Some people were surprised that you won the Discovery Award at Jimei x Arles International Photo Festival because you did not use a photo camera for this project. Nevertheless the jury members for the award all pre-selected your work. One of the jury members, collector and art entrepreneur David Chau, explained: «Although no photo equipment is used in his work, he relies mainly on image and photo collages, and shows us new, unlimited possibilities for photography». What is your view on this?
I’d like to quote my curator Dong Bingfeng, as his introduction to my exhibition answers this question best: “The problem with photography today is that it has given way to imagery.” The relationship between images, how they are produced and viewed, is the relationship between the artist and the audience. In broader terms, it doesn’t really matter whether it’s an actual photo or if camera equipment is being used. What matters is the question raised by the artist’s work. I think that by selecting my work, Jimei x Arles made a strong statement. By making this decision, the festival manifested that the moving image is an important artistic medium, and should be discussed more in the future.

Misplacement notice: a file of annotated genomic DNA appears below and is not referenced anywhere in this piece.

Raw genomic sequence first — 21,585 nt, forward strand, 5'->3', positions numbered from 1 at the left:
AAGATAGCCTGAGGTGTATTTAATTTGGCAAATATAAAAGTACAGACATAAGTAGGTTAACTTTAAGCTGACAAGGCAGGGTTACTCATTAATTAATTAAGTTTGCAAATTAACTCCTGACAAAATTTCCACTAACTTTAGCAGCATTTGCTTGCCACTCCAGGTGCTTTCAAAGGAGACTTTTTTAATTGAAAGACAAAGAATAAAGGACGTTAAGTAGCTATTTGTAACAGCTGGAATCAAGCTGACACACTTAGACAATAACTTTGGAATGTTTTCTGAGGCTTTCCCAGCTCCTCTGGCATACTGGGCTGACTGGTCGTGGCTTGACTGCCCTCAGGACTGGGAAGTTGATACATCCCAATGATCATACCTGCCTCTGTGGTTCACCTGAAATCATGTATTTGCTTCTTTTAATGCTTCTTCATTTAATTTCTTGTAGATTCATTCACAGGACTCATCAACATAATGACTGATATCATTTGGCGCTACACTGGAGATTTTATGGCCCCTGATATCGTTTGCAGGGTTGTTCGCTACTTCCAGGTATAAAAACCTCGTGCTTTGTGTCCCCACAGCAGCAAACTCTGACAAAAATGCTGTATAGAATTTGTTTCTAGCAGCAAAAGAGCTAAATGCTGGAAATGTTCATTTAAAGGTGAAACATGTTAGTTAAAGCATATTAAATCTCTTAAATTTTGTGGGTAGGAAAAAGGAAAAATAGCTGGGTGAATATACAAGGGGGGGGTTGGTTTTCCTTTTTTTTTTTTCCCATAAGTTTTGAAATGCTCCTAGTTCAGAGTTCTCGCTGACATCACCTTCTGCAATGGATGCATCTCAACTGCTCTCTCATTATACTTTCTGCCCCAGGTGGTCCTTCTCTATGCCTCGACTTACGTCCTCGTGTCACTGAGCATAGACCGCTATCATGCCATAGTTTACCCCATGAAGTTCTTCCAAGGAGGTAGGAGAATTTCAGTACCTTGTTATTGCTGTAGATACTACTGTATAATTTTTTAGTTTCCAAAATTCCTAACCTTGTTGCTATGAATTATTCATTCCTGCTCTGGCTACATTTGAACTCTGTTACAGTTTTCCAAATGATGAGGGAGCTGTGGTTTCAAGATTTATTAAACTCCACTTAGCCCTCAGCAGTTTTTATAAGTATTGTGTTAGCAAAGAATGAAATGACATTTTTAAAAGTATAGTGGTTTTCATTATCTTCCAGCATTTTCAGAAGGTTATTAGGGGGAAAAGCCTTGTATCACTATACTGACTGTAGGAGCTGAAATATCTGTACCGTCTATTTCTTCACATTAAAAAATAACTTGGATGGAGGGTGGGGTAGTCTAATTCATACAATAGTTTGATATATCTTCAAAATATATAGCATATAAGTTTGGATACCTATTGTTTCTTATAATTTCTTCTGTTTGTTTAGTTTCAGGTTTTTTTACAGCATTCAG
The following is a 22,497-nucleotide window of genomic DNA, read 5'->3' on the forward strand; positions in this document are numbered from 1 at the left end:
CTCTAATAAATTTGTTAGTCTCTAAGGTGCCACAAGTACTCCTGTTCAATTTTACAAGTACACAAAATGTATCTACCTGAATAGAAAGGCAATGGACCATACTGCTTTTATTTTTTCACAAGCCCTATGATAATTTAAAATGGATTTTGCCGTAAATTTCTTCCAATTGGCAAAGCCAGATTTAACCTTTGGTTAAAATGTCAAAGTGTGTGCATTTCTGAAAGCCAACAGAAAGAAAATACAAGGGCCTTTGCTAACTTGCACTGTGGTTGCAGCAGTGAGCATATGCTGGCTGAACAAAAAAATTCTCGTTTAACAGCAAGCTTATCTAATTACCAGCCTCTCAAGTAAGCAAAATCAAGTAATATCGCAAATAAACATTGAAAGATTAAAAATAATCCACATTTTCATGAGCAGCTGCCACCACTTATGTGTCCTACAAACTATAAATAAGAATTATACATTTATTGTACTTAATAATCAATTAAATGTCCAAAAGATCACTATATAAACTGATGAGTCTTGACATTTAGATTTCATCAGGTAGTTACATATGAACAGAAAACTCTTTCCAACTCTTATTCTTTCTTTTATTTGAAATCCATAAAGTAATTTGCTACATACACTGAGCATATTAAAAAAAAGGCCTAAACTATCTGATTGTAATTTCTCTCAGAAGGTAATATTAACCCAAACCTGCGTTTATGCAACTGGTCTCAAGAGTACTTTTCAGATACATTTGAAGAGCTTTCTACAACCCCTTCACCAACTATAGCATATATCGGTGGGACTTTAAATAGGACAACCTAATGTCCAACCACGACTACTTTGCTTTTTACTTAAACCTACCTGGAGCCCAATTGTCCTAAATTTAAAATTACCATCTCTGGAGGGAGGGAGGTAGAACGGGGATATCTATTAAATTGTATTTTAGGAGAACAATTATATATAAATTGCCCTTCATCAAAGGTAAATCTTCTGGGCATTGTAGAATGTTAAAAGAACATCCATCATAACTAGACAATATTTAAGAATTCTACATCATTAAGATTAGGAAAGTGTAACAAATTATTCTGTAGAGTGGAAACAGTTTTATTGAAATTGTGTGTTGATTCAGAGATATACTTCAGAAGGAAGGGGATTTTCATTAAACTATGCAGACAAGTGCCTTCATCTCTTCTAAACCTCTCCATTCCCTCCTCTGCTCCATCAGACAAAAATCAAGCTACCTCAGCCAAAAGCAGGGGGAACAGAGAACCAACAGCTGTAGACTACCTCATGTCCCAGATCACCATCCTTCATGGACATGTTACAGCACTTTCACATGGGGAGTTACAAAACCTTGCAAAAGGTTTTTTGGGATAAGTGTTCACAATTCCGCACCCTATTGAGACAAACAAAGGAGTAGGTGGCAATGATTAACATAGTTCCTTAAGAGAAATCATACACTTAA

Why did you call this piece Weekend?
The weekend is a period of relaxation or an blank slate. It’s a time in which we need to make arrangements and decide what to do next. How we schedule our weekend determines what it means to us. In my work, fixed images are placed on a timeline and their meaning changes accordingly. The emotions and narrative change too, and this is the best part about this work. I also chose the name because I really like French New Wave director Jean-Luc Godard’s Weekend (1967).
In your work, you have your hands on a large range of material such as video, installation, music, VJ performance, blurring the boundaries that can be drawn between different types of arts, and creating a connection and discussion between these different genres. Were you always interested in working with such diverse equipment?
I think I’ve been trying the most suitable means of expression, but this doesn’t come from my use of various materials and artistic language. No matter whether I use music, installation, moving images or film, everything will come together in the end. Dong Bingfeng mentioned my use of “nostalgia” in his curatorial introduction. I like to think it isn’t some kind of cheap consumer version, but rather an exploration of history, personal memory, delicate oral histories of family relations, that has coloured my artistic language in recent years.